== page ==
Sarah Beverly Koatz and Stuart Hopkins Winchester had no idea where their relationship was going in March 2013, but the “Cupid Cabbie” did. By the end of their yellow taxi ride one evening from Union Square to the Upper East Side in New York, he told them they would get married someday.
“I was so embarrassed,” said Ms. Koatz, who met Mr. Winchester in 2004, when they were just 15, at camp in the Berkshires, and then became best friends after college. “I didn’t know if we were dating or not.”
Ms. Koatz, 31, now a licensed clinical social worker at NewYork-Presbyterian/Weill Cornell Medical Center, graduated from Bates College in Lewiston, Me., and received a master’s degree in social work from Columbia.
Mr. Winchester, also 31, is the chief executive of Marble, a technology company that helps people organize insurance documents and provides rewards points. He graduated from Trinity College, University of Dublin.
The couple met briefly in 2004 at Becket-Chimney Corners YMCA summer camp in Becket, Mass., before going on international community service trips — she to Valparaiso, Chile, and he to an aboriginal community near Alice Springs in Australia.
“We were both camp lifers, and saw each other at camp or sometimes in group hangouts during the year,” Mr. Winchester said. In 2005, at dinner with friends in New York, while she was at Hunter College High School and he at Collegiate High School, they recalled kidding around about stringing two cans together over Central Park to talk to each other, from her home on the Upper East Side to his on the Upper West Side.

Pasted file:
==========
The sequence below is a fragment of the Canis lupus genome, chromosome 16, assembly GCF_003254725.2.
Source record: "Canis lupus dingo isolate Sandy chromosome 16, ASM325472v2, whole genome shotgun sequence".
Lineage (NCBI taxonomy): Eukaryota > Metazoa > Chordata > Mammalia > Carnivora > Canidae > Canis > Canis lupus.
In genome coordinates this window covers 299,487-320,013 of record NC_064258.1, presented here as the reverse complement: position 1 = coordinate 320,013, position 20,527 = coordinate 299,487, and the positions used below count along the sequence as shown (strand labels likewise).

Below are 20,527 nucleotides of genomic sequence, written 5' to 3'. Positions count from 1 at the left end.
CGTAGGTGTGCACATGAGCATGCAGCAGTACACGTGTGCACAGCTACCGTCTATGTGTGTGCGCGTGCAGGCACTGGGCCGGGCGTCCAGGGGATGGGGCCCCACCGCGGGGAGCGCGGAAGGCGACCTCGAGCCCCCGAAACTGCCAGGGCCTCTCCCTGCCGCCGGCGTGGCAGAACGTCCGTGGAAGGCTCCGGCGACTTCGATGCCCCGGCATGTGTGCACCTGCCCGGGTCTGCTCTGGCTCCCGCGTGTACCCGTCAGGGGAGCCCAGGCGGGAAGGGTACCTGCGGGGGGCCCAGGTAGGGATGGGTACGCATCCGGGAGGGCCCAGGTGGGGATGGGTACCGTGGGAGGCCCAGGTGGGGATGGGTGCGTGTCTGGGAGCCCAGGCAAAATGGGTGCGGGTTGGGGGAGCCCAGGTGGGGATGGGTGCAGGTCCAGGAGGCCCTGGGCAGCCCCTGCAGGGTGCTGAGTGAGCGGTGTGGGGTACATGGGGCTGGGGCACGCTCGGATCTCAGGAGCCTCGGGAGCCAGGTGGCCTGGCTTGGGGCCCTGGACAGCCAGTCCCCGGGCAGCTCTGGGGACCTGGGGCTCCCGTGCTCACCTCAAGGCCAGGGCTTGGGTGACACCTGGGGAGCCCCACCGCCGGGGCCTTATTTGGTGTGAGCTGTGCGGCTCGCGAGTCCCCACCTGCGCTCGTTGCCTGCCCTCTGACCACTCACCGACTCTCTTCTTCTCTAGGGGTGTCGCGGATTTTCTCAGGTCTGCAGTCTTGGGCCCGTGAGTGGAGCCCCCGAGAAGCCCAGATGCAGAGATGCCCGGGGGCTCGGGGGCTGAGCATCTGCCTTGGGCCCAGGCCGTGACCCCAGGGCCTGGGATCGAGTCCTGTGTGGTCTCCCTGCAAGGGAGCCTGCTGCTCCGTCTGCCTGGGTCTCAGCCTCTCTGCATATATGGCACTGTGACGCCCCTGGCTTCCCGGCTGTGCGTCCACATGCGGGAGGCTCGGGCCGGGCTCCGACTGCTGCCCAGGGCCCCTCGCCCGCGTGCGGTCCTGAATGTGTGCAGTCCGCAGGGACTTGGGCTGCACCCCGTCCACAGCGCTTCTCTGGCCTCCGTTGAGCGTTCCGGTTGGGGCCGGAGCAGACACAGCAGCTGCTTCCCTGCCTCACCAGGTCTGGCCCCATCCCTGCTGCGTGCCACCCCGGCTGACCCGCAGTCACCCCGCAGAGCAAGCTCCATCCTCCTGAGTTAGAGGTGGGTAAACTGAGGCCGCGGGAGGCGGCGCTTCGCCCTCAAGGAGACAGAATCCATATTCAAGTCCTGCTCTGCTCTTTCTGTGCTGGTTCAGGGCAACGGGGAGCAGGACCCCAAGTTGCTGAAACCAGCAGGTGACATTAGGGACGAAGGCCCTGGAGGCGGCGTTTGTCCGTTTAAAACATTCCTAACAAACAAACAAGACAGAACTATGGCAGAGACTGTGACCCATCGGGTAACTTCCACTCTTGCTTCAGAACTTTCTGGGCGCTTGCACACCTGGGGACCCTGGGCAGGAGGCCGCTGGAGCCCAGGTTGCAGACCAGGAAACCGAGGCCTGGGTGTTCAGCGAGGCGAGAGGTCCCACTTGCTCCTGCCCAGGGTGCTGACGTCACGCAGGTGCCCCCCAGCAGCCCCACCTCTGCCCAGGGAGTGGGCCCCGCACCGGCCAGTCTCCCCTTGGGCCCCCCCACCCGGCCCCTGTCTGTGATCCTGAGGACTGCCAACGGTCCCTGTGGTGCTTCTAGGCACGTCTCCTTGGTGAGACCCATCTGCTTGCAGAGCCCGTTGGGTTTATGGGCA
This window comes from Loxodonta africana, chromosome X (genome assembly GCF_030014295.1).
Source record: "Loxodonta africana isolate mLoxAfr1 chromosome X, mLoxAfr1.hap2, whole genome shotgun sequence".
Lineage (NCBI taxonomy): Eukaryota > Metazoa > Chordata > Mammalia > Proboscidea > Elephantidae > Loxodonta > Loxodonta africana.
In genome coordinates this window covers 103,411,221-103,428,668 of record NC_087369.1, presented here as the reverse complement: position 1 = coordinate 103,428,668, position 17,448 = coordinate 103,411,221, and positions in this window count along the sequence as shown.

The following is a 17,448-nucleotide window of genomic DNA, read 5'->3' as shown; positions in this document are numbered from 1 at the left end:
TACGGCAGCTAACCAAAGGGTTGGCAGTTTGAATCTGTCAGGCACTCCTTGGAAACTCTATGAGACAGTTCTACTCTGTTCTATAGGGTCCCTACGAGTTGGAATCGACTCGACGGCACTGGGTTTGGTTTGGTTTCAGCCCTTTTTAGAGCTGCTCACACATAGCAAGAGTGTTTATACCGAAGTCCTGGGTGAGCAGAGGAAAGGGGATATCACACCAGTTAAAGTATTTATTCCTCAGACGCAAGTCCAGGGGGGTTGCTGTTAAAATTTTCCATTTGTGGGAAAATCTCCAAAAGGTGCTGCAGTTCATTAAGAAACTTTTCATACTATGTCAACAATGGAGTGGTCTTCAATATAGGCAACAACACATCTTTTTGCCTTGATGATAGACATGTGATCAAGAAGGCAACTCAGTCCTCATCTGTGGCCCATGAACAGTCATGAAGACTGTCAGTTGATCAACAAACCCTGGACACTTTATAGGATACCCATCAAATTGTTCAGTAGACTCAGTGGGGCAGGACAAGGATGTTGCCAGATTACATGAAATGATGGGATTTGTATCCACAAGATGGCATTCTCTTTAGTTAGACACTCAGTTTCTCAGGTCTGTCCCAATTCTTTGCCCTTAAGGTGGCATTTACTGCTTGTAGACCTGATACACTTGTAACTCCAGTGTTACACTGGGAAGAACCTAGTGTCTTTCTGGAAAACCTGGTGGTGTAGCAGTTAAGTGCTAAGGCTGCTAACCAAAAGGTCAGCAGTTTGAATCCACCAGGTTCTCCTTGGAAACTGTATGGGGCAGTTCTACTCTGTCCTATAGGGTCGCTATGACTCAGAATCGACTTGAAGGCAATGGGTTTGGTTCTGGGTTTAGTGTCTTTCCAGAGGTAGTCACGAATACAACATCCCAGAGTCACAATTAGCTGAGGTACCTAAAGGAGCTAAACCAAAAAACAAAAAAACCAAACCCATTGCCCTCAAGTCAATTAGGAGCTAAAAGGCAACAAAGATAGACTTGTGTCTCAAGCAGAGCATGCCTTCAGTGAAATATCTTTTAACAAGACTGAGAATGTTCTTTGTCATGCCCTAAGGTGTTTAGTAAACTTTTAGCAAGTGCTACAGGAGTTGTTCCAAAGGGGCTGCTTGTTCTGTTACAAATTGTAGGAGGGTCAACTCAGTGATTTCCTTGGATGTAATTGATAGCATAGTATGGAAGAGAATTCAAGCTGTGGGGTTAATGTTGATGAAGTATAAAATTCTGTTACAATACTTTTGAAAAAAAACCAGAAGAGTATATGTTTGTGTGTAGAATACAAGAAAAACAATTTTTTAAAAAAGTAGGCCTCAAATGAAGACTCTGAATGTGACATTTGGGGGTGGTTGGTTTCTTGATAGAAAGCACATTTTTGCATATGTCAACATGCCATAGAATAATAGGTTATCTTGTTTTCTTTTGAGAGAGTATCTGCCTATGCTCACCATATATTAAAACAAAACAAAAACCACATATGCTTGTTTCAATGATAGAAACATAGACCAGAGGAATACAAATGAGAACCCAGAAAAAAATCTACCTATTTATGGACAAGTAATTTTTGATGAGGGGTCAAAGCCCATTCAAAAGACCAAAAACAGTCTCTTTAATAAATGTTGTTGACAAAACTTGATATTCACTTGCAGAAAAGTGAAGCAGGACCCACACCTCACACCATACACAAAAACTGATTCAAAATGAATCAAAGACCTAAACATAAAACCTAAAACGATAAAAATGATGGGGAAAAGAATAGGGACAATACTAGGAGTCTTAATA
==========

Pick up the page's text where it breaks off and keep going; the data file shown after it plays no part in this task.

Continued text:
During college they dated other people, and were “friendly acquaintances,” she said, but in 2011, after they graduated, they became best friends while living in New York.
“Stuart and I have always been on the same page,” she said. “We have the same sense of humor,” and he would even go as far as saying “she’s definitely funnier.”
They went out, first as part of a group, but then just the two of them. They spoke just about every day, and saw each other every weekend.
“It became clear something was happening outside the friends’ groups,” he said.
But when they had a first kiss while out one evening, they quickly decided to stick to being best friends a little while longer.
“It had been existing without a label, but we were in a relationship,” said Mr. Winchester, so it came as no surprise to their parents when they made it official in March 2013. While things were still a bit tentative, they got into Ahmed Ibrahim’s yellow cab, which they said wasn’t like any other cab.
“‘I’m known as Cupid Cabbie,’” he recalled Mr. Ibrahim saying, and by the end of the trip, he gave them a rundown of successful matches. “‘You guys seem very good together, and I think you’re going to get married.’ We laughed about it, and forgot about it until we got engaged.”
Mr. Winchester proposed New Year’s Eve 2019 in their Upper West Side apartment, and later that evening their New Year’s Eve/housewarming party there turned into an impromptu engagement party.
“We’re major homebodies,” Ms. Koatz said, adding that they love taking care of their Ragdoll cat, Murray, their plants and home.
They planned to get married Oct. 10, mainly because of the symmetry of the 10/10/20 date, in Mr. Winchester’s parents’ backyard in Bedford, N.Y., once an apple orchard, and expected about 100 guests before the coronavirus.
On the day “Cupid Cabbie” knew was inevitable, the Rev. Deborah Steen Ross, an interfaith minister, led the ceremony with her husband, Rabbi Roger Ross. Their 45 guests, who wore cream-colored masks embroidered with “10/10/20,” watched along with about 100 others via Zoom.
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